Decades later, Zola is a little bemused that HUC-JIR accepted his application. During the interview, “I was asked all sorts of funny questions,” Zola said. “One person said, ‘Do you believe in God?’ And I said, ‘Well, I’m not sure how I feel about God.’ Then I was asked, as a follow up question…’When you go to the synagogue, what are you doing when you pray?’ As a 21-year-old, I said, ‘Well, I pretend like there is a God.’”
By the late ‘70s, all but one of the law schools and HUC-JIR still had Zola on soon-to-expire deferred enrollment. Now, his wife coached him on what to do – go to HUC-JIR, as the first year was in Israel, and who wouldn’t take a trip to Israel. In Israel, if he didn’t like the program, Zola could then re-apply to law school.
As his wife was from Long Island, Zola asked HUC-JIR to be assigned to the New York campus for rabbinical school. But in Israel, a visiting vice president of the college had other ideas, inviting Zola to get his ordination in Cincinnati while also working on the college’s leadership development program for high school and college students.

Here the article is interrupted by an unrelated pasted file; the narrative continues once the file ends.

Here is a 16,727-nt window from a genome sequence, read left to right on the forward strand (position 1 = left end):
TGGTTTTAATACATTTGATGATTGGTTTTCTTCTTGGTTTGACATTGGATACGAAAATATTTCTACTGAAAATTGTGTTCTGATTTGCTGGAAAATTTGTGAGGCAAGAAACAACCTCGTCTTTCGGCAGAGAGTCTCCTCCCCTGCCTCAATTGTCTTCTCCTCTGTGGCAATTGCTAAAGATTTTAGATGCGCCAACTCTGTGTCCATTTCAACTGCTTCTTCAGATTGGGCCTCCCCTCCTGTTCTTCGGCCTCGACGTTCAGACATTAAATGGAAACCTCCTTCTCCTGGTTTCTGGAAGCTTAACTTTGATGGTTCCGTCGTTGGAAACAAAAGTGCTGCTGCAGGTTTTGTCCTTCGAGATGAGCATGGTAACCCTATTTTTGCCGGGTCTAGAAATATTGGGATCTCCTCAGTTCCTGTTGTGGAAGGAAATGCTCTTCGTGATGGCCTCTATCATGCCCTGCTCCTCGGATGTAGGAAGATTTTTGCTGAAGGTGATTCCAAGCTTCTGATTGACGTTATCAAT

“We’ve got no one to run this,” Zola remembers being told. “You’re the person who could do this as a student and organize this. So I want you to transfer to Cincinnati.”
By happy accident, Zola’s wife, a speech pathologist already accepted to attend Columbia University in New York, had also applied to the University of Cincinnati as a backup. UC gave her a generous scholarship – so after the year in Israel, the couple came to Cincinnati.
In time, Zola’s father quietly came around to his being a rabbi. Disabled by a stroke, he only visited his son twice. The second time, Zola had been invited to fill in for a local rabbi going on vacation, and his parents came to see him lead services.
“It was the only time my father ever heard me do anything like that,” Zola said. “He sat in the back because he was in a wheelchair. And after services, my mother, of course was gushing – she thought I was the Messiah with red hair. My father said nothing, didn’t say a word. So I just assumed, well, he’s not in favor of this.”